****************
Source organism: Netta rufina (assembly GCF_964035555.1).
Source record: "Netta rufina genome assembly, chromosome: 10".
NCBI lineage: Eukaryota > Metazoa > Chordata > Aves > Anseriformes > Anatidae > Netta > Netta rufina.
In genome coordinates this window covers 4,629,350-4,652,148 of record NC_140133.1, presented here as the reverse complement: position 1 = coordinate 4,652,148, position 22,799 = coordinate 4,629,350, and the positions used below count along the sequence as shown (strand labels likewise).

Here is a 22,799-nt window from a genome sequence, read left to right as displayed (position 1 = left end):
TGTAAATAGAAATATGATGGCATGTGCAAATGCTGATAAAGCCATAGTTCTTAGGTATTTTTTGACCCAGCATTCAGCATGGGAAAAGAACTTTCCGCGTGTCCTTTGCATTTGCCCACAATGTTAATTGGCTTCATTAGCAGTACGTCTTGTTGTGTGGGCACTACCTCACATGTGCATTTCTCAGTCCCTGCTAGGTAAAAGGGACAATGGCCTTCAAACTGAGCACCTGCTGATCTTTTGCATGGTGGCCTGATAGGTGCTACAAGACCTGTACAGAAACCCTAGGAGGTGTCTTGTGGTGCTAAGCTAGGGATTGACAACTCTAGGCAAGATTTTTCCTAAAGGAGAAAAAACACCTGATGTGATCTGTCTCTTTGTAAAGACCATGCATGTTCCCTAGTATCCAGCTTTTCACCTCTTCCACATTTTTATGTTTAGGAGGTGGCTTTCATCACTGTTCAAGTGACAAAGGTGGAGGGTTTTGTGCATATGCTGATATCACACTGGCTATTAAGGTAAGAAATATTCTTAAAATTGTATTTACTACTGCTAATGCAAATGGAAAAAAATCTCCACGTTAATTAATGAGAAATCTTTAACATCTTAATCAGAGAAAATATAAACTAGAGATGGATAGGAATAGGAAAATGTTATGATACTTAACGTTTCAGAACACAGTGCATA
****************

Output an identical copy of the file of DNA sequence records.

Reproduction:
Source organism: Netta rufina (assembly GCF_964035555.1).
Source record: "Netta rufina genome assembly, chromosome: 10".
NCBI lineage: Eukaryota > Metazoa > Chordata > Aves > Anseriformes > Anatidae > Netta > Netta rufina.
In genome coordinates this window covers 4,629,350-4,652,148 of record NC_140133.1, presented here as the reverse complement: position 1 = coordinate 4,652,148, position 22,799 = coordinate 4,629,350, and the positions used below count along the sequence as shown (strand labels likewise).

Here is a 22,799-nt window from a genome sequence, read left to right as displayed (position 1 = left end):
TGTAAATAGAAATATGATGGCATGTGCAAATGCTGATAAAGCCATAGTTCTTAGGTATTTTTTGACCCAGCATTCAGCATGGGAAAAGAACTTTCCGCGTGTCCTTTGCATTTGCCCACAATGTTAATTGGCTTCATTAGCAGTACGTCTTGTTGTGTGGGCACTACCTCACATGTGCATTTCTCAGTCCCTGCTAGGTAAAAGGGACAATGGCCTTCAAACTGAGCACCTGCTGATCTTTTGCATGGTGGCCTGATAGGTGCTACAAGACCTGTACAGAAACCCTAGGAGGTGTCTTGTGGTGCTAAGCTAGGGATTGACAACTCTAGGCAAGATTTTTCCTAAAGGAGAAAAAACACCTGATGTGATCTGTCTCTTTGTAAAGACCATGCATGTTCCCTAGTATCCAGCTTTTCACCTCTTCCACATTTTTATGTTTAGGAGGTGGCTTTCATCACTGTTCAAGTGACAAAGGTGGAGGGTTTTGTGCATATGCTGATATCACACTGGCTATTAAGGTAAGAAATATTCTTAAAATTGTATTTACTACTGCTAATGCAAATGGAAAAAAATCTCCACGTTAATTAATGAGAAATCTTTAACATCTTAATCAGAGAAAATATAAACTAGAGATGGATAGGAATAGGAAAATGTTATGATACTTAACGTTTCAGAACACAGTGCATA